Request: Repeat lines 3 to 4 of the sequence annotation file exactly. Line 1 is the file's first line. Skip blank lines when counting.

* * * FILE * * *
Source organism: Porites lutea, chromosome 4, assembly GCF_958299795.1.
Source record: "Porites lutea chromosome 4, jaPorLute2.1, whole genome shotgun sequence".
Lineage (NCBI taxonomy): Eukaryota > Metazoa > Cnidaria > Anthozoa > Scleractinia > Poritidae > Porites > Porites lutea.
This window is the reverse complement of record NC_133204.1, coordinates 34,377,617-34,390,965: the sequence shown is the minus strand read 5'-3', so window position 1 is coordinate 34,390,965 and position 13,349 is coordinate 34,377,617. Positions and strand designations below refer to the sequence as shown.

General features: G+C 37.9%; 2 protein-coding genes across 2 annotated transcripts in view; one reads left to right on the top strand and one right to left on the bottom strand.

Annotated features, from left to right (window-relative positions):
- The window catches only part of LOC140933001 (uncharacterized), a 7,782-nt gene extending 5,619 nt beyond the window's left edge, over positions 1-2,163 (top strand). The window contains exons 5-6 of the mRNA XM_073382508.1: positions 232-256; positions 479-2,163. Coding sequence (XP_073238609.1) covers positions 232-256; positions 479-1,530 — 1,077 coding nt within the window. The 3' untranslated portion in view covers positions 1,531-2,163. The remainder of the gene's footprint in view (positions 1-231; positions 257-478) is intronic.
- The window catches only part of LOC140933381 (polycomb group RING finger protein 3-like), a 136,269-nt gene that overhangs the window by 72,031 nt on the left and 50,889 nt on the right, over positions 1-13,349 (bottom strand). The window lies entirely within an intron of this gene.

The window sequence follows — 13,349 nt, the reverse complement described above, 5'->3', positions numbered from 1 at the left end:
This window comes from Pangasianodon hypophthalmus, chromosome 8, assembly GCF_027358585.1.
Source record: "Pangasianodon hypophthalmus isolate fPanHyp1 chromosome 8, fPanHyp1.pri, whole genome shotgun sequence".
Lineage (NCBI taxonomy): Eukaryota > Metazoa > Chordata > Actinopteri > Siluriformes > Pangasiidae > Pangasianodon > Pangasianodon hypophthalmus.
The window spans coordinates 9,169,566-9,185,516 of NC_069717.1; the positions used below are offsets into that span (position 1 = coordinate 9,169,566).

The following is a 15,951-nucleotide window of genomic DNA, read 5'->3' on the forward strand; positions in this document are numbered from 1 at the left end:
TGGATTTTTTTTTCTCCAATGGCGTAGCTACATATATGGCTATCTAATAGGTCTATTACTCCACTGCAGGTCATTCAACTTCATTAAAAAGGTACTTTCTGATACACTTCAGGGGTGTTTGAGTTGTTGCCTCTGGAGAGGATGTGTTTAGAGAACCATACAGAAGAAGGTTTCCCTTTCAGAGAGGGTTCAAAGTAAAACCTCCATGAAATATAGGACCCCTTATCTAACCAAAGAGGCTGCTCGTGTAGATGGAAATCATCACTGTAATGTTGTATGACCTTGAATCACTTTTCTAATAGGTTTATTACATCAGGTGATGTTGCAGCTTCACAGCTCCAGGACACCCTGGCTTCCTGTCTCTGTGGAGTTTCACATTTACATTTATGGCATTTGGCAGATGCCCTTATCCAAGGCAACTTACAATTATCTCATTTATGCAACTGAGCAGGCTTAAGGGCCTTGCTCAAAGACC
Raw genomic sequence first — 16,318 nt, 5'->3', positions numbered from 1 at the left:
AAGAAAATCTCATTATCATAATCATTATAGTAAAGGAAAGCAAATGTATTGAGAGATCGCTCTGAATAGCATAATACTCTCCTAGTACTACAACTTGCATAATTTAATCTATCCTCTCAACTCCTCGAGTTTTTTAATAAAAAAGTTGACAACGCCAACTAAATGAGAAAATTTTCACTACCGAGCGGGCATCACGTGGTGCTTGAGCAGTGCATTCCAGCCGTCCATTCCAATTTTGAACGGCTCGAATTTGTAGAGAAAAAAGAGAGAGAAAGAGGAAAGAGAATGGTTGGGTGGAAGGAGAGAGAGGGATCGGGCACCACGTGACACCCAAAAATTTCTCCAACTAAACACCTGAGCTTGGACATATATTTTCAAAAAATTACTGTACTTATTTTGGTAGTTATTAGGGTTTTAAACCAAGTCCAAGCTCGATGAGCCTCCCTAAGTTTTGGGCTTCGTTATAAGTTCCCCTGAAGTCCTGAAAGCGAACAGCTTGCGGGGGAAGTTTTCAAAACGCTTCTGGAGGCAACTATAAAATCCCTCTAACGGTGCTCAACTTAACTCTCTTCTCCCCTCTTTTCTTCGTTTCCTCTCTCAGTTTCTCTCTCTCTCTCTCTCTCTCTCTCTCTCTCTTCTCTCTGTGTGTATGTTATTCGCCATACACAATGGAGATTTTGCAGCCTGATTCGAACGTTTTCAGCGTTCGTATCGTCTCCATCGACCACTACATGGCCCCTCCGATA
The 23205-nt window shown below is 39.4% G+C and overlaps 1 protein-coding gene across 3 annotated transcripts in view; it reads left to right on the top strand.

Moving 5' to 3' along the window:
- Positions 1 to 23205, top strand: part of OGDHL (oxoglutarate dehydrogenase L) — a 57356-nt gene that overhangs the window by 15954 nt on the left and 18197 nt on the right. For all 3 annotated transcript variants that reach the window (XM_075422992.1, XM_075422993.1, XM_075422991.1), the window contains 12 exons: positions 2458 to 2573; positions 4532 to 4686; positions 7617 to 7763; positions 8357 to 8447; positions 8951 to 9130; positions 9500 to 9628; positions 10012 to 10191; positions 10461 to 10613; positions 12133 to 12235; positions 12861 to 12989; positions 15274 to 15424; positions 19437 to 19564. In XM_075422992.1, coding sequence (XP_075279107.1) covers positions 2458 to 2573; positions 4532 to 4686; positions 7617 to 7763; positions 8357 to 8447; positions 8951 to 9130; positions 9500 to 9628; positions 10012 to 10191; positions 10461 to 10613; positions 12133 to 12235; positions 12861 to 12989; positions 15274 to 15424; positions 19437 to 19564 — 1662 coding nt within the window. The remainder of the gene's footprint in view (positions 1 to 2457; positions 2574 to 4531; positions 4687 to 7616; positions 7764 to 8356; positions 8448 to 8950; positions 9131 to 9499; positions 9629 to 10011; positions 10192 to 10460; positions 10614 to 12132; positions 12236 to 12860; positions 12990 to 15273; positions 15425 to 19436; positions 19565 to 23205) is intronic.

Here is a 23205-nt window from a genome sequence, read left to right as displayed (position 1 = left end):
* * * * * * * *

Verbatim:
Lineage (NCBI taxonomy): Eukaryota > Metazoa > Cnidaria > Anthozoa > Scleractinia > Poritidae > Porites > Porites lutea.
This window is the reverse complement of record NC_133204.1, coordinates 34,377,617-34,390,965: the sequence shown is the minus strand read 5'-3', so window position 1 is coordinate 34,390,965 and position 13,349 is coordinate 34,377,617. Positions and strand designations below refer to the sequence as shown.